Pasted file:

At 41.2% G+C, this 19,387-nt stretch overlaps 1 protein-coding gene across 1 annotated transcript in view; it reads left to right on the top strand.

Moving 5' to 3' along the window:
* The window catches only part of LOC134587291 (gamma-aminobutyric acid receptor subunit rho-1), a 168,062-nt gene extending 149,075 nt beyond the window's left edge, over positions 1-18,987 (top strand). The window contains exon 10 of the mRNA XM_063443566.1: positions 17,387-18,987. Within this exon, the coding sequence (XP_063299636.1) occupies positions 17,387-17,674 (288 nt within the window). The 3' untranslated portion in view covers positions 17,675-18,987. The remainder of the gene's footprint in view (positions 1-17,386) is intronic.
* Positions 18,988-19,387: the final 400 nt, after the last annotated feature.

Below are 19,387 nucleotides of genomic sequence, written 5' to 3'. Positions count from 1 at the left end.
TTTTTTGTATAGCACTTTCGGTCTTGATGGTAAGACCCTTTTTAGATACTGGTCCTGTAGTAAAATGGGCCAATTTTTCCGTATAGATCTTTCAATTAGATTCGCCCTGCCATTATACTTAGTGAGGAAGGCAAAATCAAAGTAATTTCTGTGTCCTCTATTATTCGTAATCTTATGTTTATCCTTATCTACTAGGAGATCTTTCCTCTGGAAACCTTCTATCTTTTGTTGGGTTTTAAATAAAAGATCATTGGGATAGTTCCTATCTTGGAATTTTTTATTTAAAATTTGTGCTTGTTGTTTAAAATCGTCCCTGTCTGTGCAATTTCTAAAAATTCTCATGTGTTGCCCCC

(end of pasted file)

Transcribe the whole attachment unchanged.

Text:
At 41.2% G+C, this 19,387-nt stretch overlaps 1 protein-coding gene across 1 annotated transcript in view; it reads left to right on the top strand.

Moving 5' to 3' along the window:
* The window catches only part of LOC134587291 (gamma-aminobutyric acid receptor subunit rho-1), a 168,062-nt gene extending 149,075 nt beyond the window's left edge, over positions 1-18,987 (top strand). The window contains exon 10 of the mRNA XM_063443566.1: positions 17,387-18,987. Within this exon, the coding sequence (XP_063299636.1) occupies positions 17,387-17,674 (288 nt within the window). The 3' untranslated portion in view covers positions 17,675-18,987. The remainder of the gene's footprint in view (positions 1-17,386) is intronic.
* Positions 18,988-19,387: the final 400 nt, after the last annotated feature.

Below are 19,387 nucleotides of genomic sequence, written 5' to 3'. Positions count from 1 at the left end.
TTTTTTGTATAGCACTTTCGGTCTTGATGGTAAGACCCTTTTTAGATACTGGTCCTGTAGTAAAATGGGCCAATTTTTCCGTATAGATCTTTCAATTAGATTCGCCCTGCCATTATACTTAGTGAGGAAGGCAAAATCAAAGTAATTTCTGTGTCCTCTATTATTCGTAATCTTATGTTTATCCTTATCTACTAGGAGATCTTTCCTCTGGAAACCTTCTATCTTTTGTTGGGTTTTAAATAAAAGATCATTGGGATAGTTCCTATCTTGGAATTTTTTATTTAAAATTTGTGCTTGTTGTTTAAAATCGTCCCTGTCTGTGCAATTTCTAAAAATTCTCATGTGTTGCCCCC